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Managing Coronavirus: How Can Retailers Mitigate Supply Chain Shock?

By Christina Singh, Convey

March 19, 2020

On December 31, 2019, China notified the World Health Organization of a new illness, COVID-19, later named ‘coronavirus.’ Since then, the outbreak has shut down thousands of factories in China that serve brands worldwide, causing decreased manufacturing capacity. 

Due to this factor, demand has also fallen for ocean carriers, and many brands expect the impact to continue downstream in the supply chain. According to an NRF survey, 40% of retail and supply chain leaders are already seeing disruptions upstream in the supply chain, and another 26% expect to see disruptions as the situation continues.

Retail leaders are employing a number of strategies to succeed in this time of uncertainty. In order to help alleviate the impact, we pulled together our data and best practices for supply chain crisis management as a resource during this critical period. Read on to learn more and get real-time data on North American network performance.

How Retailers Have Managed Risk So Far

Shortages have already started to reverberate throughout the supply chain for several brand verticals. Brands who practice lean supply chain methods, otherwise known as just-in-time manufacturing, may see disruptions earlier than others. Apple, for example, has already announced lowered sales results for Q2 2020 due to ‘strain in supply.’

Additionally, buyer hysteria has impacted CPG brands, meal kit services, and grocery, who have already faced challenges and crunches up and downstream in their supply chains. As consumers hurry online and to their local stores, Costco and Target have already reported running out of stock for necessities such as toilet paper, hand sanitizer, and water. Costco is handling this by shifting product SKUs to alternative products, and placing limits on the number of each item that consumers are allowed to buy. 

As consumers opt to stay at home for fear of getting sick, retail leaders expect online sales to rise for grocery verticals and brands who focus on cleaning supplies. Meanwhile, Amazon has started to penalize its third-party sellers for taking advantage of shoppers, who have started price gouging customers for high-demand CPG products, raising prices up to 6X.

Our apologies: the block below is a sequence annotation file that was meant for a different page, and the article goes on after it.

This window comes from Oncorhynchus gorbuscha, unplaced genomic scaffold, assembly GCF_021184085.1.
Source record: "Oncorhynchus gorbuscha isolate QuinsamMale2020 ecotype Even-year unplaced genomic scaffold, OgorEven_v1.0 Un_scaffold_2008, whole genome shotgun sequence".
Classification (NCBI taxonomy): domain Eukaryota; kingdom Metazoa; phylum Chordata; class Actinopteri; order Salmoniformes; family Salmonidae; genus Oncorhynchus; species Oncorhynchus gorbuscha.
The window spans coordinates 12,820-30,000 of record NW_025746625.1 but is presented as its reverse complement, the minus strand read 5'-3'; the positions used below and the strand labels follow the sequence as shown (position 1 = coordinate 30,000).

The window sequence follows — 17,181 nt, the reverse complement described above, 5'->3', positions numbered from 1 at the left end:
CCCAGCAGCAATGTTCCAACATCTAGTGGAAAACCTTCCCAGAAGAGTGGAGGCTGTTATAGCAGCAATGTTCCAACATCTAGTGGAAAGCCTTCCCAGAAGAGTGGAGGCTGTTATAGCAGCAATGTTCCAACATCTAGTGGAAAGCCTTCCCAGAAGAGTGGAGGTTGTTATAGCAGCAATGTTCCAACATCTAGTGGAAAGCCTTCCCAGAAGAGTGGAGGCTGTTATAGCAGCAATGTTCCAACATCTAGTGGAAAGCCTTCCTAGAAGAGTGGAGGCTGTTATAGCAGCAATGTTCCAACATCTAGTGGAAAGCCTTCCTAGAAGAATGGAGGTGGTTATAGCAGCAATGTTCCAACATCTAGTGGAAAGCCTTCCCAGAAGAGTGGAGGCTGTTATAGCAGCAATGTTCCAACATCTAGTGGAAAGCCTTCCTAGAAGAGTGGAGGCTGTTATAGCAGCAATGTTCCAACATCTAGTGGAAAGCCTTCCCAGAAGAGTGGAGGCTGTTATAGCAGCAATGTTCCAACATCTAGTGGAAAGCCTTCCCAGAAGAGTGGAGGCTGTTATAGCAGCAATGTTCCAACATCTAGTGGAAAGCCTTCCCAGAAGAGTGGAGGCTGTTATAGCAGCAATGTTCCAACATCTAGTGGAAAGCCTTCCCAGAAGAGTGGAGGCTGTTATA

Other retailers are focused on supply chain risk management down the road. According to Quartz, Amazon is already taking precautions for its annual Prime Day, warning third-party sellers to prepare their inventory now, and allowing them to make larger inventory buys. For all retailers, especially Amazon, avoiding stock-outs is key. A study by ECR Europe suggests that 31% of consumers will abandon their purchase after the first occurrence of an inventory stock-out, and that percentage increases exponentially the more stock-outs they find. As shoppers take to Amazon looking for medical and CPG goods, the behemoth is now exclusively stocking its warehouses and distribution centers with those goods.  

Mitigating Customer Delivery Expectations As Coronavirus Affects Last Mile Logistics 

Worries around coronavirus continue to grow, and keeping consumer confidence high will be an important challenge in an already rocky market. As shortages ripple into the last mile of the supply chain and delivery volume spikes, it’s paramount for brands to remain nimble in order to meet customer expectations while managing strained carrier capacity. This is especially true for medical and life-sustaining supplies, which could provide massive benefits if delivered on-time. 

With over 3 billion shipping events in our system from the world’s top retailers, we put together a list of items to aid transportation, digital and customer experience teams in mitigating supply chain risk from the impacts of the coronavirus.

Navigate Through Driver Shortages And Capacity Crunches

It’s no secret that driver shortages have limited capacity in the past, but a coronavirus outbreak may leave drivers sick, unable to drive, and unable to deliver goods to customers in the future. On March 3, Amazon finally sent out guidance for drivers to stay home if they have fevers, and other companies are likely to follow. In other words, delays may be inevitable as retailers and carriers race to find available drivers to carry their loads and warehouse teams who can still work. 

In addition to delays, shippers should also expect an increase in pricing. In the past, when hurricanes have caused supply chain disruptions, shipping costs rose 5-22% and impacted 10% of the nation’s trucking capacity. 

For this reason and many more, it’s crucial that retailers plan ahead in their network designs, and diversify their carrier mixes. Many supply chain managers know that single-sourcing their carrier networks can result in danger during a fluctuating market. Adding on regional carriers to your network design can give your team more options to deliver items on-time, and to the standard that your brand upholds. [Download a free carrier RFP template here.]